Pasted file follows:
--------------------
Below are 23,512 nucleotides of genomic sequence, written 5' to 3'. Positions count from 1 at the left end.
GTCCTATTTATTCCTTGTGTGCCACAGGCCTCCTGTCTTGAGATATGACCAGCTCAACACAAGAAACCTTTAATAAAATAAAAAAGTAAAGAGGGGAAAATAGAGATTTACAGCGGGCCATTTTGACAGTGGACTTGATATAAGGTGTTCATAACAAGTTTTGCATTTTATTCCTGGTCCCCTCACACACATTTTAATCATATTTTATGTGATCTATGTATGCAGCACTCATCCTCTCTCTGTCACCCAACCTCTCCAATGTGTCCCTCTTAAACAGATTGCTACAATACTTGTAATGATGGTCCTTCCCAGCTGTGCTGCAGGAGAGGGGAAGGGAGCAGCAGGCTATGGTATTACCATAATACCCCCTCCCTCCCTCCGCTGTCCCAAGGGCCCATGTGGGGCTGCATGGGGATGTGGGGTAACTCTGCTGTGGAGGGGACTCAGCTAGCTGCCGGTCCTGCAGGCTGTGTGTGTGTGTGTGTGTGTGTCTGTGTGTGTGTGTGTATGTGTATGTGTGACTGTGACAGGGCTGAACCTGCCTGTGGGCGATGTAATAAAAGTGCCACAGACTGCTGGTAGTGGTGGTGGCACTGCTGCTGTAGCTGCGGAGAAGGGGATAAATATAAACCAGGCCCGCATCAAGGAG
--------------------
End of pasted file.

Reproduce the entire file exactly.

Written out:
Below are 23,512 nucleotides of genomic sequence, written 5' to 3'. Positions count from 1 at the left end.
GTCCTATTTATTCCTTGTGTGCCACAGGCCTCCTGTCTTGAGATATGACCAGCTCAACACAAGAAACCTTTAATAAAATAAAAAAGTAAAGAGGGGAAAATAGAGATTTACAGCGGGCCATTTTGACAGTGGACTTGATATAAGGTGTTCATAACAAGTTTTGCATTTTATTCCTGGTCCCCTCACACACATTTTAATCATATTTTATGTGATCTATGTATGCAGCACTCATCCTCTCTCTGTCACCCAACCTCTCCAATGTGTCCCTCTTAAACAGATTGCTACAATACTTGTAATGATGGTCCTTCCCAGCTGTGCTGCAGGAGAGGGGAAGGGAGCAGCAGGCTATGGTATTACCATAATACCCCCTCCCTCCCTCCGCTGTCCCAAGGGCCCATGTGGGGCTGCATGGGGATGTGGGGTAACTCTGCTGTGGAGGGGACTCAGCTAGCTGCCGGTCCTGCAGGCTGTGTGTGTGTGTGTGTGTGTGTCTGTGTGTGTGTGTGTATGTGTATGTGTGACTGTGACAGGGCTGAACCTGCCTGTGGGCGATGTAATAAAAGTGCCACAGACTGCTGGTAGTGGTGGTGGCACTGCTGCTGTAGCTGCGGAGAAGGGGATAAATATAAACCAGGCCCGCATCAAGGAG